“So I think that instead of blindly or just jumping onto a bandwagon, managers and studios – and the sector as a whole – need to be intentional as to what gets automated.”

Don’t forget that gaming is an art form

Ultimately, studios shouldn’t lose sight of their signature style or USP as they’re leaning into automation and AI tools.

Chia says that when deciding what to automate, it’s a trap to think purely in terms of how much more efficiently a machine can perform a task. Instead, studios must take a big picture approach and think about how each discipline – from narrative designers to artists and programmers – may consider automation.

What’s going to happen, Chia continues, is there’s going to be a moving target as to what is deemed creative enough to not be automated, and what is “meat and potatoes”. As a whole, how we appreciate games and what consumers look for will also change with time and as the overall picture of automation moves forward – especially if gamers value knowing their game offers a human touch.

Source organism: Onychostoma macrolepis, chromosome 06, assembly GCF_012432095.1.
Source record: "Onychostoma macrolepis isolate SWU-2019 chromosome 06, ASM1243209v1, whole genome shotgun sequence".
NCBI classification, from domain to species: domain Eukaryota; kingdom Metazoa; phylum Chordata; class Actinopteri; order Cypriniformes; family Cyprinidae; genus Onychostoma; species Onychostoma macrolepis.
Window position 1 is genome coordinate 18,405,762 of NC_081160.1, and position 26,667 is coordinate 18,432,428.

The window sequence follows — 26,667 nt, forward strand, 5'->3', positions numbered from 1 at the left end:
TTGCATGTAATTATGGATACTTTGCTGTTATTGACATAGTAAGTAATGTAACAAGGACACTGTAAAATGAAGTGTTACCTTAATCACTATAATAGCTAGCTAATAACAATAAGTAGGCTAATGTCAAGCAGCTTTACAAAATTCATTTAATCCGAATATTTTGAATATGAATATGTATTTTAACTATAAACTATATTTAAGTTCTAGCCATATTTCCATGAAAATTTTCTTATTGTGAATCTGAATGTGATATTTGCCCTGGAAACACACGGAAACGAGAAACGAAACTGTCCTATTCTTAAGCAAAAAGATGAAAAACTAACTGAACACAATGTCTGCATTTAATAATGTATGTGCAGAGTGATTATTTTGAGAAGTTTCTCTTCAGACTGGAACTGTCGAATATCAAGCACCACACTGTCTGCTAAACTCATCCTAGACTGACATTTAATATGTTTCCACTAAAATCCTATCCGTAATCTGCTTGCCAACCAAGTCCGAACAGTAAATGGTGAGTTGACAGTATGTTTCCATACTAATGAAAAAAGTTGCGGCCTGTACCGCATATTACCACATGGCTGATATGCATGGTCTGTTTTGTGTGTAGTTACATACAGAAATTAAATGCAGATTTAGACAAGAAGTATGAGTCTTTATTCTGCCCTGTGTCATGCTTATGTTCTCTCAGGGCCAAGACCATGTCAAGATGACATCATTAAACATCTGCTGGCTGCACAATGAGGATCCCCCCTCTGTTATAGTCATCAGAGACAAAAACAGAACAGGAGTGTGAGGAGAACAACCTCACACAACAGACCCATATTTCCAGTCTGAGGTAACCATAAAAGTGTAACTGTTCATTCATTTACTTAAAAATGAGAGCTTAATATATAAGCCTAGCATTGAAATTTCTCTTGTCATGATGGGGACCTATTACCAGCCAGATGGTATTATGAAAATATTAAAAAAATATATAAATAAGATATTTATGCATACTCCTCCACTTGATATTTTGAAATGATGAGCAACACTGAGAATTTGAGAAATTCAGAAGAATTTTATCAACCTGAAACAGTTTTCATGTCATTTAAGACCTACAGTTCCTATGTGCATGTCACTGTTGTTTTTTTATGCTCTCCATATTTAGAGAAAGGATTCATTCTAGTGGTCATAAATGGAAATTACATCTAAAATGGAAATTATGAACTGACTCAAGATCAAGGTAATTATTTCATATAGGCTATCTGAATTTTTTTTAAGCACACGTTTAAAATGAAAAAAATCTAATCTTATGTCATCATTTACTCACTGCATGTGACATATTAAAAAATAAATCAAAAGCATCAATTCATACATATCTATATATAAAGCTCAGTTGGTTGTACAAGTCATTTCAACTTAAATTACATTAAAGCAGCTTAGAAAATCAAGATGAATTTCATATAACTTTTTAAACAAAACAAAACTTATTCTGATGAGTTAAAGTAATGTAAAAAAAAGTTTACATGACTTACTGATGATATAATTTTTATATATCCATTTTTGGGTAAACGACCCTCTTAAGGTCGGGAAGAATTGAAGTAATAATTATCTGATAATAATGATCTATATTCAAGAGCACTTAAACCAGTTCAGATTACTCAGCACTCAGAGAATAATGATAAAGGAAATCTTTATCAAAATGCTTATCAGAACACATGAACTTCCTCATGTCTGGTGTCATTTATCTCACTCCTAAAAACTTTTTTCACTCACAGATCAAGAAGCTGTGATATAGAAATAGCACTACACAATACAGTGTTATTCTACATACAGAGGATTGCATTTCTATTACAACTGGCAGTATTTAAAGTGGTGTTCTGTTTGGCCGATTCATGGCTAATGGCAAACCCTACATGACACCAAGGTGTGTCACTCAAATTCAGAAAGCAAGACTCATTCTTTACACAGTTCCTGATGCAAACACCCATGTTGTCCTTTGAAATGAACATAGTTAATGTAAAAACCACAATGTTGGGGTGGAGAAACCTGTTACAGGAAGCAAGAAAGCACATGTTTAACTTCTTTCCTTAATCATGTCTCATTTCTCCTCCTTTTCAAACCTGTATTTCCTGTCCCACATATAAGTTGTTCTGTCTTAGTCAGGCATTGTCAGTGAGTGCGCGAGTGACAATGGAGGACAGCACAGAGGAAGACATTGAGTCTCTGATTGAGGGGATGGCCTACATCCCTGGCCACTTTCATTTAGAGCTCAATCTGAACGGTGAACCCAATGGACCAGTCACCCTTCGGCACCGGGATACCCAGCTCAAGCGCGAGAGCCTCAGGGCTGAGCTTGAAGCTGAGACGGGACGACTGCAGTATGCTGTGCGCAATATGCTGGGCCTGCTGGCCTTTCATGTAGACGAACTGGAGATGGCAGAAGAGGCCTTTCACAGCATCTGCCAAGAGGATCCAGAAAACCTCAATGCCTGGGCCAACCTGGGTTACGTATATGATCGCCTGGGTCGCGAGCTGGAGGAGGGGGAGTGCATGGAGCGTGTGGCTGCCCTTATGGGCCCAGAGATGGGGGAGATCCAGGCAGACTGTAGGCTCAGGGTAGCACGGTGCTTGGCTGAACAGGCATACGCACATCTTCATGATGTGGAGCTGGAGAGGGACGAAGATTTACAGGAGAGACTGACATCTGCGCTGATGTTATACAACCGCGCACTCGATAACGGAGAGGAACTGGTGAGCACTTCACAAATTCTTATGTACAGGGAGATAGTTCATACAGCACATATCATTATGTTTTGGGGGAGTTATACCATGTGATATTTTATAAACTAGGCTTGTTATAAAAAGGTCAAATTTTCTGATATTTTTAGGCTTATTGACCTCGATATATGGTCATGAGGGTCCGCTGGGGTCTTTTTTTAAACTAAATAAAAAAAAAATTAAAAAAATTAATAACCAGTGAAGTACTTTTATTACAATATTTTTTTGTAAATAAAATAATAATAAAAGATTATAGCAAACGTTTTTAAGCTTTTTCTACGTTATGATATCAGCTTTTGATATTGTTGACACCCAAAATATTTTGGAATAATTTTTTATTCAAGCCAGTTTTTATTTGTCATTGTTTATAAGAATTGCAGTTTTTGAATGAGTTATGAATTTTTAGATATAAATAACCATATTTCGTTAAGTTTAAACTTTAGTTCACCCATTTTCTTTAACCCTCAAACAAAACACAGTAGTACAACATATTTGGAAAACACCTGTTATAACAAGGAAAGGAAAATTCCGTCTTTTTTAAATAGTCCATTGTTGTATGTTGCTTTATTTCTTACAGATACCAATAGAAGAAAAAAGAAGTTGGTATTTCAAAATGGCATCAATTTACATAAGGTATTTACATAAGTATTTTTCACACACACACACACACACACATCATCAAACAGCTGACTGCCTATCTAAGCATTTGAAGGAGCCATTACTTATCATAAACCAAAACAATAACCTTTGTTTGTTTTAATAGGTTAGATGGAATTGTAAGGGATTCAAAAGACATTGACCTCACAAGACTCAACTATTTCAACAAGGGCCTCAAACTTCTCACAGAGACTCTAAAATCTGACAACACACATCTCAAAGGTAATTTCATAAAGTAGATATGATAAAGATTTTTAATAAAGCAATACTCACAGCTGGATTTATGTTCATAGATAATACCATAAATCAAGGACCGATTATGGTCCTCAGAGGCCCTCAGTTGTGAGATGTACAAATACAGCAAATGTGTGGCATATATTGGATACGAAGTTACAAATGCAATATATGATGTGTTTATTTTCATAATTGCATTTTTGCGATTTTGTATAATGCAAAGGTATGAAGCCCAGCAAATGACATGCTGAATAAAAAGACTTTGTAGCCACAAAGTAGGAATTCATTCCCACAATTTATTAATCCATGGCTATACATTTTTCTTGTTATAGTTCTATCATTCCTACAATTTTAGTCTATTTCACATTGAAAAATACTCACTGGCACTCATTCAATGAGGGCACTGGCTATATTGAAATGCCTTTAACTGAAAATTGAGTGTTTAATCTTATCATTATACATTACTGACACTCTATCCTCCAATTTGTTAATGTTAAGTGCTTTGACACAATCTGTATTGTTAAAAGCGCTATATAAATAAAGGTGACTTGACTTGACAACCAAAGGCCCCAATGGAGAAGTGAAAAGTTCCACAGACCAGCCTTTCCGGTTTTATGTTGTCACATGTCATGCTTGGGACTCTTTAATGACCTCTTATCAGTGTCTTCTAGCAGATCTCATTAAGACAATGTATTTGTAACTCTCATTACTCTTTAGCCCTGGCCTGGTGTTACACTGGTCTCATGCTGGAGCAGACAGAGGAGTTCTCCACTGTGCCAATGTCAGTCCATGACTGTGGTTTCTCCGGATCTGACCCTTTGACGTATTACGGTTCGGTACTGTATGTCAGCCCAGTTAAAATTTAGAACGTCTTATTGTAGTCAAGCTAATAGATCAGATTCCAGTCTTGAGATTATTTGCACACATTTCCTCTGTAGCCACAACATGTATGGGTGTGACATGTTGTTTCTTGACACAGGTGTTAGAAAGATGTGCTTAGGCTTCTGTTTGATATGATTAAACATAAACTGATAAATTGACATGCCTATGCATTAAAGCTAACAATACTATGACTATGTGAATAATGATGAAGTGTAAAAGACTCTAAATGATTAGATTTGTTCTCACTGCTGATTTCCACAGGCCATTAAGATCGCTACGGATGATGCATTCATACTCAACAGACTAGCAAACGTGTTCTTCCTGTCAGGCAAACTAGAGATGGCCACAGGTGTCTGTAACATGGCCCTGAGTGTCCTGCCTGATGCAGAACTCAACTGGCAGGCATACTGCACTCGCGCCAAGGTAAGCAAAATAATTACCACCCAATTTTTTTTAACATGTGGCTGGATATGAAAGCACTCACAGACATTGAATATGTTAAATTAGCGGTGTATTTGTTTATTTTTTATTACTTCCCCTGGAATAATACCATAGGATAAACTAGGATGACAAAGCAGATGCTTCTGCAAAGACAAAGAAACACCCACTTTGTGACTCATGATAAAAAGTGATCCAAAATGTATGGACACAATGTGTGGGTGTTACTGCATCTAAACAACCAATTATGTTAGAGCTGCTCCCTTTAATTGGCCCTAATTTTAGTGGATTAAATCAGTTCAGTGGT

“I don’t think that we can put all the pieces in place right now, but certainly we can have an idea of what games will look like at different levels,” Chia says, signalling that the industry will only see more automation and AI adoption in the near future. How far this goes, however, remains to be seen.

“I was at GDC and at at roundtable an artist came and said, ‘Actually, texturing is not as mindless as you might imagine, there are a lot of aspects of texturing that tell the story as well’,” she adds. “So while there is consensus [that you can automate] things like running into a door or game testing, when it comes to more nuance of creative processes, I don’t think we are yet seeing a consensus as to what should and shouldn’t be automated.”